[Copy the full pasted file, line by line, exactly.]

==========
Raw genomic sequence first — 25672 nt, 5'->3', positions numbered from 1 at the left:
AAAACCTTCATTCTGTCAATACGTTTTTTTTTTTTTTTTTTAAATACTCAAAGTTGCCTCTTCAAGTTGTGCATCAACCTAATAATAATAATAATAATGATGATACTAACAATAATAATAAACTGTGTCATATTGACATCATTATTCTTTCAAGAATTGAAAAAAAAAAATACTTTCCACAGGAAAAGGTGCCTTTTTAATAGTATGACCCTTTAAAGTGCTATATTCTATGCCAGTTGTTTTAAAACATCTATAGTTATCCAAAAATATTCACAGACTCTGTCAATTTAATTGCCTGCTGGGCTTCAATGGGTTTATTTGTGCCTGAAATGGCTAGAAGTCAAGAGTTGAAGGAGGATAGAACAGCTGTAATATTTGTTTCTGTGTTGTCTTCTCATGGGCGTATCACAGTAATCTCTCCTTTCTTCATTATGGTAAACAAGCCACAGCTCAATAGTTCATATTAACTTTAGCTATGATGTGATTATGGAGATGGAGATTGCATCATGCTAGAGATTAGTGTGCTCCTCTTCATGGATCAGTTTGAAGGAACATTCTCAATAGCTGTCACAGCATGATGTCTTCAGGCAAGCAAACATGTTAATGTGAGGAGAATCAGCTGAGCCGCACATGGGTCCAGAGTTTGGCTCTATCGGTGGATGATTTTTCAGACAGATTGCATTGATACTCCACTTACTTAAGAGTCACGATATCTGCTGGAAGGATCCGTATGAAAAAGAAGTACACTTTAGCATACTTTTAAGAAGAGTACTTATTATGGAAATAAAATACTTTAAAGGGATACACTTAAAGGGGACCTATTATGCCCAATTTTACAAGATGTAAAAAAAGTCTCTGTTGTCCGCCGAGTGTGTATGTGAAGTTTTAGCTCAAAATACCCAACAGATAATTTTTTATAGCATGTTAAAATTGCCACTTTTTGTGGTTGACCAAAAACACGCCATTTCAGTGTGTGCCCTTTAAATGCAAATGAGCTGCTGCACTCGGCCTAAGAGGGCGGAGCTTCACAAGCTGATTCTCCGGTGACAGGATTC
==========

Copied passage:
Raw genomic sequence first — 25672 nt, 5'->3', positions numbered from 1 at the left:
AAAACCTTCATTCTGTCAATACGTTTTTTTTTTTTTTTTTTAAATACTCAAAGTTGCCTCTTCAAGTTGTGCATCAACCTAATAATAATAATAATAATGATGATACTAACAATAATAATAAACTGTGTCATATTGACATCATTATTCTTTCAAGAATTGAAAAAAAAAAATACTTTCCACAGGAAAAGGTGCCTTTTTAATAGTATGACCCTTTAAAGTGCTATATTCTATGCCAGTTGTTTTAAAACATCTATAGTTATCCAAAAATATTCACAGACTCTGTCAATTTAATTGCCTGCTGGGCTTCAATGGGTTTATTTGTGCCTGAAATGGCTAGAAGTCAAGAGTTGAAGGAGGATAGAACAGCTGTAATATTTGTTTCTGTGTTGTCTTCTCATGGGCGTATCACAGTAATCTCTCCTTTCTTCATTATGGTAAACAAGCCACAGCTCAATAGTTCATATTAACTTTAGCTATGATGTGATTATGGAGATGGAGATTGCATCATGCTAGAGATTAGTGTGCTCCTCTTCATGGATCAGTTTGAAGGAACATTCTCAATAGCTGTCACAGCATGATGTCTTCAGGCAAGCAAACATGTTAATGTGAGGAGAATCAGCTGAGCCGCACATGGGTCCAGAGTTTGGCTCTATCGGTGGATGATTTTTCAGACAGATTGCATTGATACTCCACTTACTTAAGAGTCACGATATCTGCTGGAAGGATCCGTATGAAAAAGAAGTACACTTTAGCATACTTTTAAGAAGAGTACTTATTATGGAAATAAAATACTTTAAAGGGATACACTTAAAGGGGACCTATTATGCCCAATTTTACAAGATGTAAAAAAAGTCTCTGTTGTCCGCCGAGTGTGTATGTGAAGTTTTAGCTCAAAATACCCAACAGATAATTTTTTATAGCATGTTAAAATTGCCACTTTTTGTGGTTGACCAAAAACACGCCATTTCAGTGTGTGCCCTTTAAATGCAAATGAGCTGCTGCACTCGGCCTAAGAGGGCGGAGCTTCACAAGCTGATTCTCCGGTGACAGGATTC